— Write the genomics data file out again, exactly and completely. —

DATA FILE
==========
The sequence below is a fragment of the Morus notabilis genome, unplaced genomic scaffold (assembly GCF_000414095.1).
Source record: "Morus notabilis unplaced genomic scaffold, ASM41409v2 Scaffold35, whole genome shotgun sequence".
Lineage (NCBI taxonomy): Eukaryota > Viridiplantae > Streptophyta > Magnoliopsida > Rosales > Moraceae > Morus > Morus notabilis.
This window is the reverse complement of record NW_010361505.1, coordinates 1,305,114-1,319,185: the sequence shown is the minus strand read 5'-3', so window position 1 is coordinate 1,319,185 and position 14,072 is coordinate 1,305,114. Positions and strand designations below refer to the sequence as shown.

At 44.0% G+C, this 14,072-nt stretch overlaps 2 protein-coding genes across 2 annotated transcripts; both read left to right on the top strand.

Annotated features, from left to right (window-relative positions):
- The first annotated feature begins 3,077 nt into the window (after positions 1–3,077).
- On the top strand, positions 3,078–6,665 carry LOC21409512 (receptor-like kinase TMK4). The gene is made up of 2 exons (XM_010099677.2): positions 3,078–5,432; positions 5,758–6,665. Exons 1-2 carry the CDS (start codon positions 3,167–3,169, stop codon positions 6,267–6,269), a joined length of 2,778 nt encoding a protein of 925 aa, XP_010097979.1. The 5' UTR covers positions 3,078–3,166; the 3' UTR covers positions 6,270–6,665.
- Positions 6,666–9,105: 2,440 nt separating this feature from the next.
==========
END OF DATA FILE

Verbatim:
The sequence below is a fragment of the Morus notabilis genome, unplaced genomic scaffold (assembly GCF_000414095.1).
Source record: "Morus notabilis unplaced genomic scaffold, ASM41409v2 Scaffold35, whole genome shotgun sequence".
Lineage (NCBI taxonomy): Eukaryota > Viridiplantae > Streptophyta > Magnoliopsida > Rosales > Moraceae > Morus > Morus notabilis.
This window is the reverse complement of record NW_010361505.1, coordinates 1,305,114-1,319,185: the sequence shown is the minus strand read 5'-3', so window position 1 is coordinate 1,319,185 and position 14,072 is coordinate 1,305,114. Positions and strand designations below refer to the sequence as shown.

At 44.0% G+C, this 14,072-nt stretch overlaps 2 protein-coding genes across 2 annotated transcripts; both read left to right on the top strand.

Annotated features, from left to right (window-relative positions):
- The first annotated feature begins 3,077 nt into the window (after positions 1–3,077).
- On the top strand, positions 3,078–6,665 carry LOC21409512 (receptor-like kinase TMK4). The gene is made up of 2 exons (XM_010099677.2): positions 3,078–5,432; positions 5,758–6,665. Exons 1-2 carry the CDS (start codon positions 3,167–3,169, stop codon positions 6,267–6,269), a joined length of 2,778 nt encoding a protein of 925 aa, XP_010097979.1. The 5' UTR covers positions 3,078–3,166; the 3' UTR covers positions 6,270–6,665.
- Positions 6,666–9,105: 2,440 nt separating this feature from the next.